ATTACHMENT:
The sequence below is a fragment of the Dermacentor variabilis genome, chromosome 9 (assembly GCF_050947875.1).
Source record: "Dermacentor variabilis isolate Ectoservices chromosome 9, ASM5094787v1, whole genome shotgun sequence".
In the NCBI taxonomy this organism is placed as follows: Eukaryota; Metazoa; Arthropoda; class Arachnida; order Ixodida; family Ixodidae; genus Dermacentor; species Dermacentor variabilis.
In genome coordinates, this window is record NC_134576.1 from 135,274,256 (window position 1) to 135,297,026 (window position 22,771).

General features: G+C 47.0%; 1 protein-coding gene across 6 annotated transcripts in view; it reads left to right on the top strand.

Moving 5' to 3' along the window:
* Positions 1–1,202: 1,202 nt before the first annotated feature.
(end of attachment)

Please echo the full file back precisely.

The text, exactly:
The sequence below is a fragment of the Dermacentor variabilis genome, chromosome 9 (assembly GCF_050947875.1).
Source record: "Dermacentor variabilis isolate Ectoservices chromosome 9, ASM5094787v1, whole genome shotgun sequence".
In the NCBI taxonomy this organism is placed as follows: Eukaryota; Metazoa; Arthropoda; class Arachnida; order Ixodida; family Ixodidae; genus Dermacentor; species Dermacentor variabilis.
In genome coordinates, this window is record NC_134576.1 from 135,274,256 (window position 1) to 135,297,026 (window position 22,771).

General features: G+C 47.0%; 1 protein-coding gene across 6 annotated transcripts in view; it reads left to right on the top strand.

Moving 5' to 3' along the window:
* Positions 1–1,202: 1,202 nt before the first annotated feature.